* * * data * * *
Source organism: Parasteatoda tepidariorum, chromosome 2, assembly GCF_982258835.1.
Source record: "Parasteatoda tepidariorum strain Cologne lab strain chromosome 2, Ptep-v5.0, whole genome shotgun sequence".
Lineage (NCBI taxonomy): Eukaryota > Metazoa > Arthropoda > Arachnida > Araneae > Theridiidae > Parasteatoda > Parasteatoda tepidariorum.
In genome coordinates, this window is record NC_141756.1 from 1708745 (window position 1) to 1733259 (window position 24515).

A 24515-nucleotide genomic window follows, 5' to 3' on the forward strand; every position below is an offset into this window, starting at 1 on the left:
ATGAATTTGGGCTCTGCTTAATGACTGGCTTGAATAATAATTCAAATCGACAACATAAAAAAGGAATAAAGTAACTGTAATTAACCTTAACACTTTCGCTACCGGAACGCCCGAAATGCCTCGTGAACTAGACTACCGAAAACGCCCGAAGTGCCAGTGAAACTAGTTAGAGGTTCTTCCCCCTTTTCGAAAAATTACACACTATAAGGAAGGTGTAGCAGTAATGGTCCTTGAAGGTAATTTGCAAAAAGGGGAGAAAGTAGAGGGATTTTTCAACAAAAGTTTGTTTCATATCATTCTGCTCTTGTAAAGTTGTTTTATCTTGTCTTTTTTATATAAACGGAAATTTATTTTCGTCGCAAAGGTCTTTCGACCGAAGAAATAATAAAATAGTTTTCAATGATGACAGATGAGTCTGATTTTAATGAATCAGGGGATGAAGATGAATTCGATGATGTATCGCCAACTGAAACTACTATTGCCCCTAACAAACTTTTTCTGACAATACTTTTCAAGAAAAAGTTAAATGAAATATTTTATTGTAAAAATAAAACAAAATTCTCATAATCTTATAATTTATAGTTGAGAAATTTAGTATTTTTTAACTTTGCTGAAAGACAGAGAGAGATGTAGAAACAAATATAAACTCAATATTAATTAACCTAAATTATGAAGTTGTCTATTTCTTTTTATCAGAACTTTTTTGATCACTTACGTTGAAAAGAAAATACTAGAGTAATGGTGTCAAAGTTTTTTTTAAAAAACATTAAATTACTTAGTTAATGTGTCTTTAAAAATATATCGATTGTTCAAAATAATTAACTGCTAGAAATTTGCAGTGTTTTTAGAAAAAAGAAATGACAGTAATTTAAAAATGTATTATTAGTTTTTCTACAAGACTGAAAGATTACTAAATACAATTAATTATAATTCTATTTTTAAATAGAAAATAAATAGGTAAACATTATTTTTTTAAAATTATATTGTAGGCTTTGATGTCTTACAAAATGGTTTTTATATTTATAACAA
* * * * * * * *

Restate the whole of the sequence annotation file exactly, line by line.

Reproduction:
Source organism: Parasteatoda tepidariorum, chromosome 2, assembly GCF_982258835.1.
Source record: "Parasteatoda tepidariorum strain Cologne lab strain chromosome 2, Ptep-v5.0, whole genome shotgun sequence".
Lineage (NCBI taxonomy): Eukaryota > Metazoa > Arthropoda > Arachnida > Araneae > Theridiidae > Parasteatoda > Parasteatoda tepidariorum.
In genome coordinates, this window is record NC_141756.1 from 1708745 (window position 1) to 1733259 (window position 24515).

A 24515-nucleotide genomic window follows, 5' to 3' on the forward strand; every position below is an offset into this window, starting at 1 on the left:
ATGAATTTGGGCTCTGCTTAATGACTGGCTTGAATAATAATTCAAATCGACAACATAAAAAAGGAATAAAGTAACTGTAATTAACCTTAACACTTTCGCTACCGGAACGCCCGAAATGCCTCGTGAACTAGACTACCGAAAACGCCCGAAGTGCCAGTGAAACTAGTTAGAGGTTCTTCCCCCTTTTCGAAAAATTACACACTATAAGGAAGGTGTAGCAGTAATGGTCCTTGAAGGTAATTTGCAAAAAGGGGAGAAAGTAGAGGGATTTTTCAACAAAAGTTTGTTTCATATCATTCTGCTCTTGTAAAGTTGTTTTATCTTGTCTTTTTTATATAAACGGAAATTTATTTTCGTCGCAAAGGTCTTTCGACCGAAGAAATAATAAAATAGTTTTCAATGATGACAGATGAGTCTGATTTTAATGAATCAGGGGATGAAGATGAATTCGATGATGTATCGCCAACTGAAACTACTATTGCCCCTAACAAACTTTTTCTGACAATACTTTTCAAGAAAAAGTTAAATGAAATATTTTATTGTAAAAATAAAACAAAATTCTCATAATCTTATAATTTATAGTTGAGAAATTTAGTATTTTTTAACTTTGCTGAAAGACAGAGAGAGATGTAGAAACAAATATAAACTCAATATTAATTAACCTAAATTATGAAGTTGTCTATTTCTTTTTATCAGAACTTTTTTGATCACTTACGTTGAAAAGAAAATACTAGAGTAATGGTGTCAAAGTTTTTTTTAAAAAACATTAAATTACTTAGTTAATGTGTCTTTAAAAATATATCGATTGTTCAAAATAATTAACTGCTAGAAATTTGCAGTGTTTTTAGAAAAAAGAAATGACAGTAATTTAAAAATGTATTATTAGTTTTTCTACAAGACTGAAAGATTACTAAATACAATTAATTATAATTCTATTTTTAAATAGAAAATAAATAGGTAAACATTATTTTTTTAAAATTATATTGTAGGCTTTGATGTCTTACAAAATGGTTTTTATATTTATAACAA